I have a love/hate relationship with Wikis. They are GREAT tools for collaboration. They present a wide variety of possibilities for educators.
On the other hand, there is a fair amount of work for the teacher on the front end; but once the wiki is set up, it becomes a product of the users. There are wonderful examples of wikis out there (maybe you have heard of Wikipedia).
A wiki requires an investment. It is intended to grow and using it for a single assignment may result in frustration. A wiki that grows, assignment to assignment, semester to semester, year to year could prove to be an invaluable tool.
THIS TUTORIAL is a little old, but the basics are the same. Remember that completion of the Cybersense training allows you to get a free WCPSS professional educator account.
Like it or not, PowerPoint seems to be here to stay. 280Slides is a very nice alternative. In some ways, I like it better. It incorporates media much easier. Inserting videos from YouTube and Vimeo is a snap as is inserting an image from a website.
On the otherhand, it's not going to wow you with graphics and options.
It truly is a no hassle alternative. Files can be downloaded, shared, embedded.
Spicynodes is new on my radar, but I like it very much. It is part graphic organizer, part presentation tool. Students and teachers can use this, but to this point, I have been exploring this as a presentation or virtual organizer for students.
The end product can be embedded into a website, wiki, blog, etc. or shared via a direct link.
Here's a sample that I put together for a class. (Budgets)
Google Docs and Google Tools and Apps provide a wealth of options for educators. Docs can be used for collaboration, storage, polling, etc. And it's FREE. This means, as I have explained to many a student, that you don't need Microsoft Office (Bill Gates forgive me and/or provide a grant).
You need a free Google account (and really, you should have one for the myriad of options provided).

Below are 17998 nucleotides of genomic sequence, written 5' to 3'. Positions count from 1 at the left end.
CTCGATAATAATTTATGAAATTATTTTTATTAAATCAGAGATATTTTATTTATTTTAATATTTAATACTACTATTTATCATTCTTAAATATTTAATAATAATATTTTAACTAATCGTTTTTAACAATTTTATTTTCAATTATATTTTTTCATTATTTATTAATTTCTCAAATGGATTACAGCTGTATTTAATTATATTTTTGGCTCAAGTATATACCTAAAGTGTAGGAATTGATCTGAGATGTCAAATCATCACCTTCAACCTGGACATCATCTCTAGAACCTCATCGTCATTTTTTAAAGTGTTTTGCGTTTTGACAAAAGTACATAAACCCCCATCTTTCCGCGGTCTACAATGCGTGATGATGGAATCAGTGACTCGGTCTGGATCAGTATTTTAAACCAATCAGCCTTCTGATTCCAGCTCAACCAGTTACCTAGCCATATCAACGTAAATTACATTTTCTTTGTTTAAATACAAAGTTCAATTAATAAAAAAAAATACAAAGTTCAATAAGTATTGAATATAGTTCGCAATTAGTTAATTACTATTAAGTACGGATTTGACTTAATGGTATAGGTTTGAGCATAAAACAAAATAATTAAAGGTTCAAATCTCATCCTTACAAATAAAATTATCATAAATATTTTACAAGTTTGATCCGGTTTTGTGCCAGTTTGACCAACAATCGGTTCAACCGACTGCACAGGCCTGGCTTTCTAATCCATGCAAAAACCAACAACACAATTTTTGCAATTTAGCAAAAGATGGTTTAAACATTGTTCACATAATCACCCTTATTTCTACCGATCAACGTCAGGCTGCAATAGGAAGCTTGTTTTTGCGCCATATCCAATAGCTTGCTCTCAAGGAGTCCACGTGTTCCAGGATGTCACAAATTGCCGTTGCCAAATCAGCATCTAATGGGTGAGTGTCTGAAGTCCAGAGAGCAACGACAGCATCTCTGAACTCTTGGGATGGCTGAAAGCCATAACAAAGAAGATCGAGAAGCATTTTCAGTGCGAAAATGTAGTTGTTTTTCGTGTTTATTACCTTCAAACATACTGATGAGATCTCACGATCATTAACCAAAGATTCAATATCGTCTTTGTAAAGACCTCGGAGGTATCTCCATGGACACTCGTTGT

I just discovered this one and I have to say that I'm a fan. It is basically a chatroom in terms of its functionality, but it is designed to be used in a classroom. Students can ask questions during class that a teacher can address. These questions can be projected as well (use your best judgment).
You basically create a room, name it and select the duration. The room disappears when you are done. So simple. No tutorial needed.
Stop, collaborate and listen...(yes, I just dropped some Vanilla Ice on you). But, it's appropriate when talking about Shareslide.
What I like about Shareslide is the share function. If you always feel that someone has created a better tutorial than you or that you don't want to recreate the wheel, then Shareslide is a great place to start. You can search slide based presentations that you can use. You can also upload your own. These can be shared via social networking, rated and tagged. Maybe that presentation on the Krebs Cycle you created will go viral. Oh, and listen? Yes, Slideshare has a nice feature that allows you to add sound/voiceover.
OK, this one is pretty addictive, but I think it has some classroom potential for both teachers and students.
Pose a question, answer a question or both. You get responses in real time, see the responses on a map.
Combine this tool with Twitter and you are likely to get a lot of responses. Political questions have the ability to show a break down by region. It has lots of possiblity.